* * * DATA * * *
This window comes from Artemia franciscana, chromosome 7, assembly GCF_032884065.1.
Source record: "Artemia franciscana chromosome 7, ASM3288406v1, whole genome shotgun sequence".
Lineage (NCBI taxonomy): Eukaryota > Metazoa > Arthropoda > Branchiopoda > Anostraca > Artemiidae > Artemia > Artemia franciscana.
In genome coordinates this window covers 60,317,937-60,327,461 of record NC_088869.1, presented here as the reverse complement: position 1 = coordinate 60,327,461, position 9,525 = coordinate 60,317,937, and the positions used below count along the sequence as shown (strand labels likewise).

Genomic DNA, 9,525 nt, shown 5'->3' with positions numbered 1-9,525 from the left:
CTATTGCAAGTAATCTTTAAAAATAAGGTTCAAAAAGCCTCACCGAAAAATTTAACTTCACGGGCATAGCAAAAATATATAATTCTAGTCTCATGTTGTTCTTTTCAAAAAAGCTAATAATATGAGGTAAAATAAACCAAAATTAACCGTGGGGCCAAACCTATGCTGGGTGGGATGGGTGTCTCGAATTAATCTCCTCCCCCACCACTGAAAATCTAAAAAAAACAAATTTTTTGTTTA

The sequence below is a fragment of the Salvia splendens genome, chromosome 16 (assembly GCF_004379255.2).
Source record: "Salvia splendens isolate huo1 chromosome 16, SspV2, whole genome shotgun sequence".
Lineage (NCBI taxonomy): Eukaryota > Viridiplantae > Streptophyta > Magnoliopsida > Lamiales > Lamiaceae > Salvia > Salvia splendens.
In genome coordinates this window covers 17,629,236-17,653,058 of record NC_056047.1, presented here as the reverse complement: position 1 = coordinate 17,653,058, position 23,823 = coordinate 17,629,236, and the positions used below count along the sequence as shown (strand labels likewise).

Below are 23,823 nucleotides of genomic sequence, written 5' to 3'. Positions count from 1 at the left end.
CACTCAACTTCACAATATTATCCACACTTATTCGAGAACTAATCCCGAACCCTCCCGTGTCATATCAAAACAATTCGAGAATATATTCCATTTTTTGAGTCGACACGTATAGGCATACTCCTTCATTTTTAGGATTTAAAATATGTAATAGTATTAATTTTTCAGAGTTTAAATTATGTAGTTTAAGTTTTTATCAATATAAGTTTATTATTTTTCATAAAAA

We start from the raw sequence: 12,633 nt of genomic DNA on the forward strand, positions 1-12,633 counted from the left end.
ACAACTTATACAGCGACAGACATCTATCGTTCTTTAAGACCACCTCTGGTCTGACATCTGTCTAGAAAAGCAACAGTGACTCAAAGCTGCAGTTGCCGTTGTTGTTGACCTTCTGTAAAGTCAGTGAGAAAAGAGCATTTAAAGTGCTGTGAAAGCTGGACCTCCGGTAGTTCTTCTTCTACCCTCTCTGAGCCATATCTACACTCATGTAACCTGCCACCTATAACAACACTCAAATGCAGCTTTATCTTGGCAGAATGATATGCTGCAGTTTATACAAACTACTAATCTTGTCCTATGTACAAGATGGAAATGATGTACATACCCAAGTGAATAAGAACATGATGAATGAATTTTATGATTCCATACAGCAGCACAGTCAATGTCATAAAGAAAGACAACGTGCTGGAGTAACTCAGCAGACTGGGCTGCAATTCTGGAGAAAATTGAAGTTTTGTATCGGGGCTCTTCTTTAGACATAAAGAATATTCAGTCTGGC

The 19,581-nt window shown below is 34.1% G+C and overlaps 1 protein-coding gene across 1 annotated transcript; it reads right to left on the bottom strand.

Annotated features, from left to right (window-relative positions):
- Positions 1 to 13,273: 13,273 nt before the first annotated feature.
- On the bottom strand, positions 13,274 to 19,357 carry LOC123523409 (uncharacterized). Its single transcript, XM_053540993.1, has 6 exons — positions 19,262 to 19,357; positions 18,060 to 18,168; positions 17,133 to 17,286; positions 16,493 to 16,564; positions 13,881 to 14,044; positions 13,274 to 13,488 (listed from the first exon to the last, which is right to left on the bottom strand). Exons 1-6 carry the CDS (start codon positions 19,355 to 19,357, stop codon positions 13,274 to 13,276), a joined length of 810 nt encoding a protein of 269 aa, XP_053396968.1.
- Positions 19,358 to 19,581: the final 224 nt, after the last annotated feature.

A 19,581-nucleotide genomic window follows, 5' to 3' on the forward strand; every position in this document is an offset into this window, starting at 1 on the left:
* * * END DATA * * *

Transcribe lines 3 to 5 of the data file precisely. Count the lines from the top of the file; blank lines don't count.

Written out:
Lineage (NCBI taxonomy): Eukaryota > Metazoa > Arthropoda > Branchiopoda > Anostraca > Artemiidae > Artemia > Artemia franciscana.
In genome coordinates this window covers 60,317,937-60,327,461 of record NC_088869.1, presented here as the reverse complement: position 1 = coordinate 60,327,461, position 9,525 = coordinate 60,317,937, and the positions used below count along the sequence as shown (strand labels likewise).

Genomic DNA, 9,525 nt, shown 5'->3' with positions numbered 1-9,525 from the left: